I spent 48 hours in the Neurological ICU. Every patient in this unit was not well, and it's a reminder that I am lucky that my condition was not more severe.
My stay started with a trip to the emergency room. I felt paralyzed through my right side and my speech became mumbled and undecipherable. Symptoms resolved pretty quickly, and within 10 minutes or so I could walk and move my right arm again. My speech remained very deliberate and difficult to understand, but improved in the hours that followed. Doctors ordered a CT scan which revealed there was a small spot of bleeding inside my brain. They followed up with an MRI hoping to identify and diagnose the cause of the bleeding.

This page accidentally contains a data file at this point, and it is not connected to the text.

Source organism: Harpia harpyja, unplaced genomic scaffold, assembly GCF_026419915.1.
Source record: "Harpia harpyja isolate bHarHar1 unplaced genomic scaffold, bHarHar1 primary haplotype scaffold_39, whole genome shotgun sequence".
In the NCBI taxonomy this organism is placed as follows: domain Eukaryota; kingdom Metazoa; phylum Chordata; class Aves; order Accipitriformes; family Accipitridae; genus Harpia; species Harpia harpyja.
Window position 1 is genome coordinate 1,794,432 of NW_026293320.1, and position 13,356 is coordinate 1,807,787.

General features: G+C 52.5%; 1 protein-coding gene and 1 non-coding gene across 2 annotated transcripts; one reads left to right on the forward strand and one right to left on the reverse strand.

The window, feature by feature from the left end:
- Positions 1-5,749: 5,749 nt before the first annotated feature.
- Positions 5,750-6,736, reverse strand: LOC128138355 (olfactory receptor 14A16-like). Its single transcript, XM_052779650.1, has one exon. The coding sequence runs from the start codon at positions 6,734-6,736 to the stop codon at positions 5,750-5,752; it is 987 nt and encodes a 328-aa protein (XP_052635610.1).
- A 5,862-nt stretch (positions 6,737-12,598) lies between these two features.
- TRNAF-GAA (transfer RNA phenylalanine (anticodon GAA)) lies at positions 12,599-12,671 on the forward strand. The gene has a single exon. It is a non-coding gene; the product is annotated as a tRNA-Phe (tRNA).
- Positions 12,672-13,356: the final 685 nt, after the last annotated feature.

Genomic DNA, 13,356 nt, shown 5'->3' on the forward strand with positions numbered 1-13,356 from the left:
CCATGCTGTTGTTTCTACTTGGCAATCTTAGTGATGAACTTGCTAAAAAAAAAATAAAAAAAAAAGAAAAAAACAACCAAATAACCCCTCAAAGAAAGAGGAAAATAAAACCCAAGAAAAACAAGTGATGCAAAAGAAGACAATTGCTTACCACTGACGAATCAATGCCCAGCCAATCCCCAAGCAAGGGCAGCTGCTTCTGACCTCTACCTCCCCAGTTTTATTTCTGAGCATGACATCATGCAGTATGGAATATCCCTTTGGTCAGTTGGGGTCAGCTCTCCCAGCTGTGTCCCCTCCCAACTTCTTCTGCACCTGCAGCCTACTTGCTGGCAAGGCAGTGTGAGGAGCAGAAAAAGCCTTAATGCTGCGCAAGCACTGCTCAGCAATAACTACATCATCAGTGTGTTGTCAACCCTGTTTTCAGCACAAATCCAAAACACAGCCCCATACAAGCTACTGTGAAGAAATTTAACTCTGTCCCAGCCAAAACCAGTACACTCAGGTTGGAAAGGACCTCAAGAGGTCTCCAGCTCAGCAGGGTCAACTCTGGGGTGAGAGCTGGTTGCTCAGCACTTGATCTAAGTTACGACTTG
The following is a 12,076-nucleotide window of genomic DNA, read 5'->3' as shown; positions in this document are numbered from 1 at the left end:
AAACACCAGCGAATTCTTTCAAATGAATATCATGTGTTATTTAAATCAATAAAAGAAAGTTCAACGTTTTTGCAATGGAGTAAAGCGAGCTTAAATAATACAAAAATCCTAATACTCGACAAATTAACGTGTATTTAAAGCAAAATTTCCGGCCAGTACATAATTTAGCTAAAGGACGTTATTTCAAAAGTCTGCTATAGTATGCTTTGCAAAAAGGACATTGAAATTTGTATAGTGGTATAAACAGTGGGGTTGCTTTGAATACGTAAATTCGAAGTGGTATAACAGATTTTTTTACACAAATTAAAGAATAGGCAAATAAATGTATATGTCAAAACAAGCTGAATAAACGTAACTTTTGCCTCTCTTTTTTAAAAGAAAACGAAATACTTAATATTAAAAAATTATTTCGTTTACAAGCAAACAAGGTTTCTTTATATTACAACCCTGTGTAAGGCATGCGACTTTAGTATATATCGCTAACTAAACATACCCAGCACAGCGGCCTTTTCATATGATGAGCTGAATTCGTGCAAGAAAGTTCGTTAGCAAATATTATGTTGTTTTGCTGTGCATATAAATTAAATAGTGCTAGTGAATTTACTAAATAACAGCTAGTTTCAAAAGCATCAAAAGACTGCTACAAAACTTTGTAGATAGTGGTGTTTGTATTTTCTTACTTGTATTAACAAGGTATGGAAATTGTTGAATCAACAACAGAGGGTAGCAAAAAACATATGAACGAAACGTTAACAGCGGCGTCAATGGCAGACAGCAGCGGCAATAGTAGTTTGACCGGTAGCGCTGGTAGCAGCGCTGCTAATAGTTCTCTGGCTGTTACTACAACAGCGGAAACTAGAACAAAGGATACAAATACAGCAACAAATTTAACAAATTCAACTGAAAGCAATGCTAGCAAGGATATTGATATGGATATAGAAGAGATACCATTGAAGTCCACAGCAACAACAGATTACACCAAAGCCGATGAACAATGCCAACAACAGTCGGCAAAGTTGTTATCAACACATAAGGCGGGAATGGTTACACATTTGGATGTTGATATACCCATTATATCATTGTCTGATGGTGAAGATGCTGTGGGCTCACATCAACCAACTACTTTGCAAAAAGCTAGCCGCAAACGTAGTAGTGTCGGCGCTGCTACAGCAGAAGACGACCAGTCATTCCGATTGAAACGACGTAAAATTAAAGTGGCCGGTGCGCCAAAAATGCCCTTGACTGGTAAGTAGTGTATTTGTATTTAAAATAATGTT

The MRI Machine:
This was an extremely difficult experience. The technician told me that the test would take approximately 30 minutes. The test involves lying flat on your back, a tight-fitting helmet is placed over the head, then your body is place inside a narrow tube. They slid me inside and began adjusting some things, and I began to panic. I didn’t think that claustrophobia was a problem for me, but that is because I never had to do an MRI. I started hyperventilating and they had to take me out and wheeled me out of the room. They had not even started the test.